Every Friday morning, Kak Ma visits the graves of her parents in Rantau Panjang, Kelantan.
This has been her routine for more than a decade. After that, she sits in a hut outside the cemetery and watches people go about their daily activities. From time to time, a friend or neighbour calls out to her or stops for a chat.
Seated on the hut’s smooth tiled floor, Kak Ma looks like any elderly woman one might pass on the street without giving a second glance.
Once upon a time, though, she was a known drug dealer wanted by the authorities in both Malaysia and southern Thailand.
That was when she was young, and known by her real name of Norma Mohamad.
Her life of crime began when her husband, a Thai citizen, became addicted to drugs about three years after their marriage. Up until then, he had been a model husband — but once he began taking drugs, everything changed.
At first, he only bought drugs for his own use. Eventually, though, he began selling and distributing drugs to fellow drug addicts in Golok, Thailand, where the couple lived.
“He used as much as he sold,” Kak Ma recalled in a recent interview with MalaysiaNow.
“If he had five, he would sell three and keep two for himself.”
Back then, drugs were cheap — he would peddle his goods for about 30 baht or RM3.
“Nothing fancy, either,” Kak Ma added. “There was only cannabis.”
This, Kak Ma’s husband would sell stuffed in straws and cut up into smaller sections.
After a while, he asked for her help in selling and distributing his drugs.
Looking back on everything now, though, Kak Ma is firm on one point — she never sold any drugs in Malaysia.
“Never,” she said. “Here, I was clean. I only helped him sell the drugs in Thailand.”
Even then, she added, she did it so they could put food on the table.
“It wasn’t like it is now, youngsters selling drugs just to get rich. We did it because we needed to survive,” she said.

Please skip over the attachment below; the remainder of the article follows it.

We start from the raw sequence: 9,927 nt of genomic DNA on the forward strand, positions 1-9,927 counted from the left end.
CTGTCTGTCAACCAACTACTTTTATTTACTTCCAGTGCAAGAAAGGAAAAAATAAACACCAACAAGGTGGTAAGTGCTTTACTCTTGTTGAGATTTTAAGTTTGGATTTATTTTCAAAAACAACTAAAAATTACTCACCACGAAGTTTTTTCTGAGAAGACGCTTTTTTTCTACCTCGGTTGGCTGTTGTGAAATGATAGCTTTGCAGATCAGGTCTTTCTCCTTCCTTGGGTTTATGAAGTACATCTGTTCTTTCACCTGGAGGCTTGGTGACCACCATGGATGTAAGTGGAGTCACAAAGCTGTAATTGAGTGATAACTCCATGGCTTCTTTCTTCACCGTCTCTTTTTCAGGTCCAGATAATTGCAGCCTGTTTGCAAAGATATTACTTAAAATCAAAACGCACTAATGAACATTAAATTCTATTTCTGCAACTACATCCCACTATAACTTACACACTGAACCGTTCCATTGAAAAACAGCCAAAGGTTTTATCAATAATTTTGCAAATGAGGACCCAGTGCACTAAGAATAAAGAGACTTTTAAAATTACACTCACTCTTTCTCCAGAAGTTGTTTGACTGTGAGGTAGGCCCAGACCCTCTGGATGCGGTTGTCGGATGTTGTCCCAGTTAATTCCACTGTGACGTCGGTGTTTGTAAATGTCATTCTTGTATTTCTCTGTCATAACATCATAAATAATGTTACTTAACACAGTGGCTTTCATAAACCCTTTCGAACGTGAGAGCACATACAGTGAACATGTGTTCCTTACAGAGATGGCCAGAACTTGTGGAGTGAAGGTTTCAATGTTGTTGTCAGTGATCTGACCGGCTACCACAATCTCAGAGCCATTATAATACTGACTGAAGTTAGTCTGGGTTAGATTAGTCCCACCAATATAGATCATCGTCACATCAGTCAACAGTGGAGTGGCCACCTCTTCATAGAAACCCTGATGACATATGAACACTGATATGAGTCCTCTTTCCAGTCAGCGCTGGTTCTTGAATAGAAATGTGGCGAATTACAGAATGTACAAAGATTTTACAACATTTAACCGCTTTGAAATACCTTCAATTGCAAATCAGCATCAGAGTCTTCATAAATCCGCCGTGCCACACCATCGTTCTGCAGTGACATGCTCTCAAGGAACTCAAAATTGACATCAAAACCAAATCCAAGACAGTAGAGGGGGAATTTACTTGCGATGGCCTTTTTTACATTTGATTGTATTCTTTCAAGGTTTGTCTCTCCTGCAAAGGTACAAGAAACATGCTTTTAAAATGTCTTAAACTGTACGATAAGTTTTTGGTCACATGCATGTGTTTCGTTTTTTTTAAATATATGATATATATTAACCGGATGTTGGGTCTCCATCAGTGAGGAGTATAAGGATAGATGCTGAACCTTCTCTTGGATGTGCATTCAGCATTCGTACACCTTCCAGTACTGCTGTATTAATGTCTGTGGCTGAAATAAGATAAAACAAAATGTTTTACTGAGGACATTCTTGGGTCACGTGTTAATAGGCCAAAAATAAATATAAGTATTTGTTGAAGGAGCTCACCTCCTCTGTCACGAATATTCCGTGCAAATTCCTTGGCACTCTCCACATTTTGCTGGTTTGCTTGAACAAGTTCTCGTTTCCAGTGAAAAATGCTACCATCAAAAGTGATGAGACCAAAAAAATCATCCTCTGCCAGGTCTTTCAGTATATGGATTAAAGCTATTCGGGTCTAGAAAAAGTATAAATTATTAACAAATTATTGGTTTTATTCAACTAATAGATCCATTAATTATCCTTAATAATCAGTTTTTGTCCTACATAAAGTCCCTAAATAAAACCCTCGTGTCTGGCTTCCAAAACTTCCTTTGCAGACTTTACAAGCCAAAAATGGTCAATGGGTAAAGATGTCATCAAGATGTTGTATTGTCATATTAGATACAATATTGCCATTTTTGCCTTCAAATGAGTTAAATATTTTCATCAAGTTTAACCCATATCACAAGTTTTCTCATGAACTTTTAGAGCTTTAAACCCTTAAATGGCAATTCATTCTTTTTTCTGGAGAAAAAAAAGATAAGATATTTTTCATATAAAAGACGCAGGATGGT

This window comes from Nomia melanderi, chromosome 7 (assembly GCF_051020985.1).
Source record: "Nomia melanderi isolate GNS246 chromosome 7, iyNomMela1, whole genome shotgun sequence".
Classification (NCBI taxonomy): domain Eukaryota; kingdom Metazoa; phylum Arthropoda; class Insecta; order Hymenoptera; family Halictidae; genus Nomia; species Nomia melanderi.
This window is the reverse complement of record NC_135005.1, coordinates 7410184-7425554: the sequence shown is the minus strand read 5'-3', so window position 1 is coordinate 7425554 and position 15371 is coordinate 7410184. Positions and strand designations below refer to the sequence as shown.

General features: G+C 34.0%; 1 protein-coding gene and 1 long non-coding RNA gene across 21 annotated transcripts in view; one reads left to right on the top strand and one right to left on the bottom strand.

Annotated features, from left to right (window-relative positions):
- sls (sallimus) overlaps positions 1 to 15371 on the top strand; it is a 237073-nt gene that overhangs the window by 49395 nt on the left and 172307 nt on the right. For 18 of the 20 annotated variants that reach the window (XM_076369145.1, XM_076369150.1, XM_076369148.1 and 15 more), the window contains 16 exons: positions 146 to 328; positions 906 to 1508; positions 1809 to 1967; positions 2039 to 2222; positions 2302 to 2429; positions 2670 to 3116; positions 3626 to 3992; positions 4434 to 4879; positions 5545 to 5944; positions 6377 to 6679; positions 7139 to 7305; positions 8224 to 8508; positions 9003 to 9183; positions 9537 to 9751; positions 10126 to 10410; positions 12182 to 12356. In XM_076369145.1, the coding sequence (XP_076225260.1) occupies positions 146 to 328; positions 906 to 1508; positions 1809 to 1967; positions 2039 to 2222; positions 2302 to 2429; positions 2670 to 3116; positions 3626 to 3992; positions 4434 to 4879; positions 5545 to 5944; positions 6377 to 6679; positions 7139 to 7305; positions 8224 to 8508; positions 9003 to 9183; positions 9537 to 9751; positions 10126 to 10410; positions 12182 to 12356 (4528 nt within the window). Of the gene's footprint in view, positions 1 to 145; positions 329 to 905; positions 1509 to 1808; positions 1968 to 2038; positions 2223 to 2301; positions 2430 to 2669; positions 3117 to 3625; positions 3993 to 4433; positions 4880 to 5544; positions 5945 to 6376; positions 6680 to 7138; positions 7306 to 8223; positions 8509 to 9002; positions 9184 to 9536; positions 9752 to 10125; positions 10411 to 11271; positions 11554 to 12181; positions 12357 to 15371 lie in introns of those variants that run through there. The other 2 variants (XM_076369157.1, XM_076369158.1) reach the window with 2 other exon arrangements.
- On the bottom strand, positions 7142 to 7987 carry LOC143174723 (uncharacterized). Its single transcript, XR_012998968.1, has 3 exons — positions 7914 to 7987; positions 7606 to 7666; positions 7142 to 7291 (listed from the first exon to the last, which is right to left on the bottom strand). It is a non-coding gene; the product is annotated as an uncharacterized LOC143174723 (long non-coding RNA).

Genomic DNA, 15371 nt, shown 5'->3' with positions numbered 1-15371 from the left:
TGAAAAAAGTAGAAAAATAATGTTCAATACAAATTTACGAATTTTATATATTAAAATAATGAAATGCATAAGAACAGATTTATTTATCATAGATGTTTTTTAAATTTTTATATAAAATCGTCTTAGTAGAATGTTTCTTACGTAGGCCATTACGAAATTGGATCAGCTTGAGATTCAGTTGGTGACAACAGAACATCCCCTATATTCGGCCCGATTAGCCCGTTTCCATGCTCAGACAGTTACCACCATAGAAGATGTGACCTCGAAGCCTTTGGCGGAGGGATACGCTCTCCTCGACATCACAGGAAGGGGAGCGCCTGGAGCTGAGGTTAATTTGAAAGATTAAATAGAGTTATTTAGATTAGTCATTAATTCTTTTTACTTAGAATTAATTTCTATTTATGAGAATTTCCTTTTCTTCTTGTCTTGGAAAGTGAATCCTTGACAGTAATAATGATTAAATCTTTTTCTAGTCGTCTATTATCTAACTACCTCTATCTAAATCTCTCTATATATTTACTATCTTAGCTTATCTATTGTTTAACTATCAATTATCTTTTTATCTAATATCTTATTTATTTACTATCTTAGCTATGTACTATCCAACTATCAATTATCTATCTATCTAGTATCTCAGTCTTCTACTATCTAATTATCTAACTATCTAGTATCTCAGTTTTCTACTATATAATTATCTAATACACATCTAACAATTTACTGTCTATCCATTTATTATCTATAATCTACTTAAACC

Throughout the 1970s and 80s, Kak Ma continued selling drugs in Golok.
Her husband had no fixed job, and with three small children to feed and clothe, she could see no other way of making ends meet.
And yet, poverty had been a familiar face since she herself was a child. Her family lived in cardboard boxes which they picked up off the streets, and her father, who was blind, was known to the locals as “Pok Mat Kotak”.
Kak Ma also worried about what would become of her children, who were not given Malaysian citizenship as she had married a Thai national.
Once, she heard of some people who could help her “take care” of that problem. When she contacted them to enquire, they asked for an extravagant amount of money, far more than she could afford even in her wildest dreams.
“I couldn’t pay,” she said. “They said never mind. Come back and sleep with us.
“At that moment, I thought, it would be better to sell drugs and feed my children that way than to be insulted like this.”
Yet her troubles did not end there. The small house that she and her husband rented caught fire from the flame of a candle used to take the drugs, and in the blink of an eye, the family had lost their home.
Not long after, her husband was arrested by the Thai police, and the couple were separated.
Alone with the children, Kak Ma moved back to her home town in Rantau Panjang.
There, she set about trying to start life anew. She rented a small house along Sungai Golok and found work selling cloth at the Rantau Panjang bazaar.
For all her hard work, the family continued to live from hand to mouth but Kak Ma was determined to do what she could for the sake of her children.
One day, though, she was visited by police officers from Bukit Aman who asked her to take them to her house. There, all of her possessions were turned upside down.